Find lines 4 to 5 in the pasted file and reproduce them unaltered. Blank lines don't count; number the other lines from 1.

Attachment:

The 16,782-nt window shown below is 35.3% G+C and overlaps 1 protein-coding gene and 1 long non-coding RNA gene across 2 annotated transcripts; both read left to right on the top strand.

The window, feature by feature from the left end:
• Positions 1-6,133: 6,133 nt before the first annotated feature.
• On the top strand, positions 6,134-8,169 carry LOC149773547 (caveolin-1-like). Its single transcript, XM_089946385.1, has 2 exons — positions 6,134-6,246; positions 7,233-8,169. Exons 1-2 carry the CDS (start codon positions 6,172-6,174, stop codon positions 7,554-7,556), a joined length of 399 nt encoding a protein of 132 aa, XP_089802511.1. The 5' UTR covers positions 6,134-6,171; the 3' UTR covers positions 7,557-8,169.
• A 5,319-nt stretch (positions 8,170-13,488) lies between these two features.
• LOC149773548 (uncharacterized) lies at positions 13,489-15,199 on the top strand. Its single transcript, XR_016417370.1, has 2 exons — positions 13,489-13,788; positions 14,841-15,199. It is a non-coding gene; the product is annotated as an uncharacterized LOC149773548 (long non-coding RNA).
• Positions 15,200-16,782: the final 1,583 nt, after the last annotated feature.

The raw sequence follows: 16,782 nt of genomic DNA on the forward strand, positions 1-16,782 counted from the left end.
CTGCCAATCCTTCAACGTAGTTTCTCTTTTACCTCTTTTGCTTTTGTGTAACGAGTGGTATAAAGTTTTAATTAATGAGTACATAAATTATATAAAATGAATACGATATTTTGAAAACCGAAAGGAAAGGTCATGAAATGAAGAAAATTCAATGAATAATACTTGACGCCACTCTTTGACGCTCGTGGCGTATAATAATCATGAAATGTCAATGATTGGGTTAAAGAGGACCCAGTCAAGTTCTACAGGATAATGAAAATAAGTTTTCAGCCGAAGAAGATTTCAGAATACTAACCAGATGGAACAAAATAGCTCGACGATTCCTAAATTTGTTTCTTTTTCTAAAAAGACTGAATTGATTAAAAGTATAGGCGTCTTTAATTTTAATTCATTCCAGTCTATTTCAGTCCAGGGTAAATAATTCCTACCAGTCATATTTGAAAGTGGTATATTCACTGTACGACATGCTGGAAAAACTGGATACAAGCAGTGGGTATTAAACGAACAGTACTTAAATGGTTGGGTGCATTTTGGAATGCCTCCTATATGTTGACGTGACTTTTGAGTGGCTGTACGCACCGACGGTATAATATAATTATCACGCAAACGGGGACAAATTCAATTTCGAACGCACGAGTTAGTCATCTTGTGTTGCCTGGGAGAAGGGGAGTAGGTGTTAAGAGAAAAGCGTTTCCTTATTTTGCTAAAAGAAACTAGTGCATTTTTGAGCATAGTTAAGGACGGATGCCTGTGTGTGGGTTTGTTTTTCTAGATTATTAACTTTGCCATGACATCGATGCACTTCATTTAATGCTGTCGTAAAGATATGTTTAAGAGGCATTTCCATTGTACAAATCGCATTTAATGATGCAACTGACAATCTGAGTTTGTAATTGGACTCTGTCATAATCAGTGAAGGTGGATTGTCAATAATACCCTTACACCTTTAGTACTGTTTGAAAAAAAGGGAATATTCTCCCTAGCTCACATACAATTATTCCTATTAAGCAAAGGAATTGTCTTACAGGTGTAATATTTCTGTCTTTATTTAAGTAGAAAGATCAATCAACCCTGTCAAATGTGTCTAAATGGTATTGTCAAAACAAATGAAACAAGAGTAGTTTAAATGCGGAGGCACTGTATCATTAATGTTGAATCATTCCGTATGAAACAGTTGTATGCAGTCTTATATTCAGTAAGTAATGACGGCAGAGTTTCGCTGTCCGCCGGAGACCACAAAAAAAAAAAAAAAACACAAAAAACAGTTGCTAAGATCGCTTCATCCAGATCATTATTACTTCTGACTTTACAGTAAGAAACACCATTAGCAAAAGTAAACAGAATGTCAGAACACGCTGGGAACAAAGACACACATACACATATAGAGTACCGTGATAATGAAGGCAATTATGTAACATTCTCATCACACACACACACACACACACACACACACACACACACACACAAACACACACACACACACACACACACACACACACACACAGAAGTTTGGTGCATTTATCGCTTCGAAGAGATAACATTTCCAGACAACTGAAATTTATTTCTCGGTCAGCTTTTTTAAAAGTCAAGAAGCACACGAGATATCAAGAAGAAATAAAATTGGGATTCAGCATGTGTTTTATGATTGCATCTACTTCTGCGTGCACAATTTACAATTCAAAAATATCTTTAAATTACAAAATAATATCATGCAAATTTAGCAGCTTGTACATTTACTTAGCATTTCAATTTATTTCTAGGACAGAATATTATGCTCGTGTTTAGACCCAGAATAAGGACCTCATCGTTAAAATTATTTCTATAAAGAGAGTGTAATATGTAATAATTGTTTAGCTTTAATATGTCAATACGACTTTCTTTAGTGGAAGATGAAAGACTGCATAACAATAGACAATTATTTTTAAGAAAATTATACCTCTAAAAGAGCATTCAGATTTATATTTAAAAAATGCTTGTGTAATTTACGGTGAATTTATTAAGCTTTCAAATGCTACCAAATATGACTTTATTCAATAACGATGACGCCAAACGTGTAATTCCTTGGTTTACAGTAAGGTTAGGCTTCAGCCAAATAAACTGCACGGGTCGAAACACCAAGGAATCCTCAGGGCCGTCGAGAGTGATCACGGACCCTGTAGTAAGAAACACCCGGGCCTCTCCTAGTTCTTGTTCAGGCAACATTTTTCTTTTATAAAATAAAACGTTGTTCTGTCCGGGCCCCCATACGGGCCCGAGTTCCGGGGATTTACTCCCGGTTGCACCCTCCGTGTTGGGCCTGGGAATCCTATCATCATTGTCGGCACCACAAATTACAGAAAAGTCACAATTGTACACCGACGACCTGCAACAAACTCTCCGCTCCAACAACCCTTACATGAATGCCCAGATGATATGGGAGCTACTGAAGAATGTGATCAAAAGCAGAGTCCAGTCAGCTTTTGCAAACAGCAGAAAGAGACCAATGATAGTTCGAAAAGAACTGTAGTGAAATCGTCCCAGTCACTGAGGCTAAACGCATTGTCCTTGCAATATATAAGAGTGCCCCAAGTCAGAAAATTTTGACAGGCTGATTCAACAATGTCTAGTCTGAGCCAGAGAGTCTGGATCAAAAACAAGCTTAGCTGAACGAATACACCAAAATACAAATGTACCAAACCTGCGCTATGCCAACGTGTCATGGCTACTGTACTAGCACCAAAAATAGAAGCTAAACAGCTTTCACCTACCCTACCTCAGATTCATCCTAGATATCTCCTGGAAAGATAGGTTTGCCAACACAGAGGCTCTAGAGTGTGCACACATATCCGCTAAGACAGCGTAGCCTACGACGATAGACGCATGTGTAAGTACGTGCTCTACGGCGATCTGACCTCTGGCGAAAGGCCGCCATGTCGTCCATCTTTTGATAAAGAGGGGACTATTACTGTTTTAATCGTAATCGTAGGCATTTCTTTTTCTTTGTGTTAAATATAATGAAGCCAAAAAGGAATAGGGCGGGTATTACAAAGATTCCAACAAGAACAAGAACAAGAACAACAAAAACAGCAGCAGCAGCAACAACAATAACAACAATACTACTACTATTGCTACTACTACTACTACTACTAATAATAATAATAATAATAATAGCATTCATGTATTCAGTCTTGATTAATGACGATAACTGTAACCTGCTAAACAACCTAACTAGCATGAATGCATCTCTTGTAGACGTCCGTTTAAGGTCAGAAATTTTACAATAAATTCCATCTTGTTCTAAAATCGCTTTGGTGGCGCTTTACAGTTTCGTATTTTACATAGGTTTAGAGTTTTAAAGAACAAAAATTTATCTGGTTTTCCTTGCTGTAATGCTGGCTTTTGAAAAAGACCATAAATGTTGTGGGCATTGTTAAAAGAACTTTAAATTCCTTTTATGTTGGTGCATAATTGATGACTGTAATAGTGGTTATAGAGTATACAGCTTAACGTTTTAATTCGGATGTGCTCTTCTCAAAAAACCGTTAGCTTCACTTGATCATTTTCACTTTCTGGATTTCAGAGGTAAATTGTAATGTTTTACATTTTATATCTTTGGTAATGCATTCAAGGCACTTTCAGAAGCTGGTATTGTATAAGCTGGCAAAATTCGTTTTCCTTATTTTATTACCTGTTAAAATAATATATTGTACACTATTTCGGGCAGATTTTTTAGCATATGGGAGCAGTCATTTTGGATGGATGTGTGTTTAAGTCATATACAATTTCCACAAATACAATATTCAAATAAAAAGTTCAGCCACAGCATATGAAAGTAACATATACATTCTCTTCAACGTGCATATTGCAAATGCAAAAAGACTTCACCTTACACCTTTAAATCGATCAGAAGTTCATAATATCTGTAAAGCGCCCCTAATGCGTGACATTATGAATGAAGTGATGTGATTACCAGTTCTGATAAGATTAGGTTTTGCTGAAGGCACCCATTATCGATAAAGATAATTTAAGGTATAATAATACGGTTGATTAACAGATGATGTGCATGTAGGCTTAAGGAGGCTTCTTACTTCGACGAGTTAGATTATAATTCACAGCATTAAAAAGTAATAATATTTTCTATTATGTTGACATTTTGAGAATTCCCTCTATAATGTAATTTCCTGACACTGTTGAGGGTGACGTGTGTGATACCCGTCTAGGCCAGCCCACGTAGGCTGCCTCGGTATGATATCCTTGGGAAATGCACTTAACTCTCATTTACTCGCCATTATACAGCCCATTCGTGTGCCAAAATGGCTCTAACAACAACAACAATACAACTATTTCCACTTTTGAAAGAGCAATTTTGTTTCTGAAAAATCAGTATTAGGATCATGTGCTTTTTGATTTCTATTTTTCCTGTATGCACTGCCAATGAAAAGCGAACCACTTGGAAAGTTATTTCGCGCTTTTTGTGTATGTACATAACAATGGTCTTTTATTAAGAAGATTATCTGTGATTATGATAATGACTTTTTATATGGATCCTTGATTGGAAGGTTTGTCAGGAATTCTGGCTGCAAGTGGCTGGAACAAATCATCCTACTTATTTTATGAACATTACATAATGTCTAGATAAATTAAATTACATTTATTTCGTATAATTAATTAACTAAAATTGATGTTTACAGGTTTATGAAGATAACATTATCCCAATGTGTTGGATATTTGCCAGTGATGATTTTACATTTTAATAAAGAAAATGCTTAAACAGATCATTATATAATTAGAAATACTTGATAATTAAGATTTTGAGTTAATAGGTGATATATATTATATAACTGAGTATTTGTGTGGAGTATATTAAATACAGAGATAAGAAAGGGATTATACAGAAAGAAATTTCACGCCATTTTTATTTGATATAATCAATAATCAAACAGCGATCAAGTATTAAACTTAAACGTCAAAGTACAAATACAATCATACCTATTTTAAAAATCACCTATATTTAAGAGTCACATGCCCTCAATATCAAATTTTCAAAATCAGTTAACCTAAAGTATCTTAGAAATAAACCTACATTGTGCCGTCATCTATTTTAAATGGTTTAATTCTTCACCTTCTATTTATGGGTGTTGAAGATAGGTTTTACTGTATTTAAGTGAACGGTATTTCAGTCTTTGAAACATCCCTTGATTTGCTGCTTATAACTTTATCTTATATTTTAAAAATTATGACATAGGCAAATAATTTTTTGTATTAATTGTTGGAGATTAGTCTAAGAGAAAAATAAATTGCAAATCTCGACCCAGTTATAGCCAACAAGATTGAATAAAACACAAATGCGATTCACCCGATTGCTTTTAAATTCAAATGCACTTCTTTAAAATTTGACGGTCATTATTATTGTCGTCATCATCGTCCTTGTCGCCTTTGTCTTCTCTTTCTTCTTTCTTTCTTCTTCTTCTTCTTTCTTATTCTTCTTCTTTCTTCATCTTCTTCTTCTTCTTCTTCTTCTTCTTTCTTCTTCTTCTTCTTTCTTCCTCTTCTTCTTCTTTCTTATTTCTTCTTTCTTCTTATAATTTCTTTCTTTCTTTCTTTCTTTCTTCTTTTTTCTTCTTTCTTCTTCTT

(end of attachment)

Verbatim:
• On the top strand, positions 6,134-8,169 carry LOC149773547 (caveolin-1-like). Its single transcript, XM_089946385.1, has 2 exons — positions 6,134-6,246; positions 7,233-8,169. Exons 1-2 carry the CDS (start codon positions 6,172-6,174, stop codon positions 7,554-7,556), a joined length of 399 nt encoding a protein of 132 aa, XP_089802511.1. The 5' UTR covers positions 6,134-6,171; the 3' UTR covers positions 7,557-8,169.
• A 5,319-nt stretch (positions 8,170-13,488) lies between these two features.